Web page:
Trafficking in Persons Report 2009 - Micronesia, Federated States of
|Publisher||United States Department of State|
|Publication Date||16 June 2009|
|Cite as||United States Department of State, Trafficking in Persons Report 2009 - Micronesia, Federated States of, 16 June 2009, available at: http://www.refworld.org/docid/4a4214a3c.html [accessed 10 December 2013]|
Micronesia, Federated States of (Tier 2 Watch List)
The Federated States of Micronesia (FSM) is a source country for some women trafficked to Guam for the purposes of commercial sexual exploitation, and possibly a destination for women from the People's Republic of China (PRC) trafficked for the purposes of commercial sexual exploitation. The FSM may be a destination country for a few men and women from other Pacific nations trafficked for the purpose of forced labor. In one reported case, a small group of young women in the state of Chuuk were lured by job opportunities in the service and hospitality sectors with salaries unavailable locally to the U.S. Territory of Guam. Instead of working as store clerks or waitresses, however, the women were forced to engage in prostitution. Brothel owners reportedly confiscated their passports and physically harmed the victims to ensure their obedience. Very little data on human trafficking in FSM exists, as the government has not conducted any relevant investigations, studies, or surveys on the issue. Anecdotal reporting suggests that few victims are trafficked within or outside the FSM.
The Government of the Federated States of Micronesia does not fully comply with the minimum standards for the elimination of trafficking; however, it is making significant efforts to do so. Despite significant overall efforts, the government has not provided evidence of vigorous efforts to identify trafficking victims and to prevent trafficking incidents by educating the public about the dangers of trafficking; therefore FSM is placed on Tier 2 Watch List. In the two police academy classes that have taken place since 2007, anti-Trafficking in Persons techniques were a major part of the curriculum.
Recommendations for FSM: Develop and implement a comprehensive federal anti-human trafficking law; create or support campaigns to educate and inform the public about the dangers of trafficking; monitor the practices of overseas employment recruiters, and investigate recruiters who may be involved in trafficking; and develop an internal structure which ensures victims' access to protective services.
FSM national police has jurisdiction over trafficking issues, although no specific or comprehensive federal laws prohibit human trafficking or trafficking-related offenses such as slavery, forced labor, or forced prostitution. Each of the four states could prosecute trafficking offenses under related laws prohibiting false imprisonment, criminal coercion, kidnapping, and even "making threats." Penalties for trafficking offenders under these laws range from five to ten years imprisonment and are sufficiently stringent and commensurate with penalties for other serious crimes, such as rape. The government's Transnational Crime Unit (TCU), part of the Pacific Transnational Crime network, was the main conduit for general law enforcement information coming from international sources. The Unit had regular contract with the FBI and the Australian Federal Police. FSM police cooperated with foreign law enforcement officials investigating the case of the women trafficked from Chuuk to a brothel in Guam, where prosecution of the illegal brothel owners for trafficking began in early 2009. FSM reportedly began an investigation into the activities of the Micronesian citizen who recruited the women in Chuuk and is believed to also have been trying to recruit women in the state of Pohnpei. Law enforcement agencies operated under significant resource, personnel, and capacity constraints.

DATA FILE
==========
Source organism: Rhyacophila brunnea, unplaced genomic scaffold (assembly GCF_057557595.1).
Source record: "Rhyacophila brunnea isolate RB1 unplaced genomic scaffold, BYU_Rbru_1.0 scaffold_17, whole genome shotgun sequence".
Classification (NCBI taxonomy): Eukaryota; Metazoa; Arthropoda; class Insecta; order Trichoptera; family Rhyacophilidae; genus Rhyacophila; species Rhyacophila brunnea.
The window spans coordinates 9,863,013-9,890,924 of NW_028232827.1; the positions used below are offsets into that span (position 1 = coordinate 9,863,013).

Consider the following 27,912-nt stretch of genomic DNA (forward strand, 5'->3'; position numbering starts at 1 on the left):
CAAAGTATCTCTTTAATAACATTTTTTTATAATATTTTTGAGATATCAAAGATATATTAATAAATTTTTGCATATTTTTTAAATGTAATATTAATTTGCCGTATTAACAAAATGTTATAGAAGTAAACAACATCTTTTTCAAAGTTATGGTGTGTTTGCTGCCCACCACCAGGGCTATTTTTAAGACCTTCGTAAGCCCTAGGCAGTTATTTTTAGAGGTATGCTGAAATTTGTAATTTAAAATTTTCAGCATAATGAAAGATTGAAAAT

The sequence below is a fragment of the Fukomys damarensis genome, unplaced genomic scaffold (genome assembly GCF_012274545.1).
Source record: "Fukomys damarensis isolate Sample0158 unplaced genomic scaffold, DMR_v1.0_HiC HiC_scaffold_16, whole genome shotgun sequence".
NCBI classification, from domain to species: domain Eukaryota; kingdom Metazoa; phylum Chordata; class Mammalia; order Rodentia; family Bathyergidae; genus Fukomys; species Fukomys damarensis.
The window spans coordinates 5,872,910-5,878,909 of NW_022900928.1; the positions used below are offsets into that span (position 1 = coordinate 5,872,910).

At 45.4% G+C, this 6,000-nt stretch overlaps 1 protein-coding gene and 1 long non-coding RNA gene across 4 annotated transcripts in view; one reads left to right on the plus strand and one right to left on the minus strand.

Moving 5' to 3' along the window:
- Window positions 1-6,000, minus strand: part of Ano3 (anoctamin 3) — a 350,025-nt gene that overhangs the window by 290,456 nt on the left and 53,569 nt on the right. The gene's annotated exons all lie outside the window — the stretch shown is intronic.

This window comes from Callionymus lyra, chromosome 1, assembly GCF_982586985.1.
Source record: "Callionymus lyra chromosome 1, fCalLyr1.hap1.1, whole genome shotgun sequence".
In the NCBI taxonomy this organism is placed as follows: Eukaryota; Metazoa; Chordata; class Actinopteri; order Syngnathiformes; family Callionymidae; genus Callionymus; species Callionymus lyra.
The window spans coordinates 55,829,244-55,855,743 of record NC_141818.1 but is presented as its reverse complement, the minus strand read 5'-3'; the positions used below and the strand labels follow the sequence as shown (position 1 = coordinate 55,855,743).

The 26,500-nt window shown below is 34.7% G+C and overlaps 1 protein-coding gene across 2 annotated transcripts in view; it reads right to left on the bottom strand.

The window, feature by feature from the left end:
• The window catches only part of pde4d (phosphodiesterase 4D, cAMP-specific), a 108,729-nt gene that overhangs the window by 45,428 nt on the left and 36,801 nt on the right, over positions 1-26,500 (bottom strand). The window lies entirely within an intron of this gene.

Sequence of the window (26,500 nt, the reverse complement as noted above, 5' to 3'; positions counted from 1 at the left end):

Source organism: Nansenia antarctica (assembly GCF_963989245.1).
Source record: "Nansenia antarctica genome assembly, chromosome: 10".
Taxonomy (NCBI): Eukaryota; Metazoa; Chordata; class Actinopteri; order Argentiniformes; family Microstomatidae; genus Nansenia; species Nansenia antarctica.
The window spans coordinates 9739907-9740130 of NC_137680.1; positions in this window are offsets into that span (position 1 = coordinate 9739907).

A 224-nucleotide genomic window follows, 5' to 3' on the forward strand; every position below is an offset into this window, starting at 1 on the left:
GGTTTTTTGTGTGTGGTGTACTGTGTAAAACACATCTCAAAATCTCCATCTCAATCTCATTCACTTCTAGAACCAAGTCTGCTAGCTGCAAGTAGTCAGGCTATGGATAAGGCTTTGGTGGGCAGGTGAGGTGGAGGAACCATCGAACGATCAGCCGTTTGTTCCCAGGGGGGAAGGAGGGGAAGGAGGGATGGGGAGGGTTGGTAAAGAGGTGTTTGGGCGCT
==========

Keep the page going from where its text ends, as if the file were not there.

During the reporting period, the government did not identify any trafficking victims within FSM's borders, and therefore did not provide specific assistance to victims of trafficking, though it ensured that identified victims would have access to limited, general protective services provided by government agencies. No NGOs provide victim services independently or in cooperation with the government. FSM has no laws specifically protecting trafficking victims or witnesses, although general material witness laws give the government the right to detain witnesses for their own protection. Effective due process procedures in the FSM criminal justice system generally ensured that the rights of all victims of crime were respected and protected. While no specific civil remedy for trafficking victims is spelled out in the state or national codes, each state's code does provide general redress for personal injuries caused by another. Victims may bring personal injury civil suits against traffickers, although no suits have ever been filed. The law did not provide legal alternatives to the removal of foreign victims to countries where they faced hardship or retribution.
The government made no efforts to prevent trafficking or increase the public's awareness of trafficking risks in FSM and the region during the reporting period. Evidence and anecdotal reports suggest that the current number of internal or transnational trafficking victims is relatively low; the government's limited resources were thus often directed to meet more emergent priorities. The government, however, did initiate anti-Trafficking in Persons training for new police recruits in the last two police academy classes. FSM supports no anti-trafficking task forces or working groups. The government has run no campaigns aimed at reducing the demand for commercial sex acts. FSM has not ratified the 2000 UN TIP Protocol.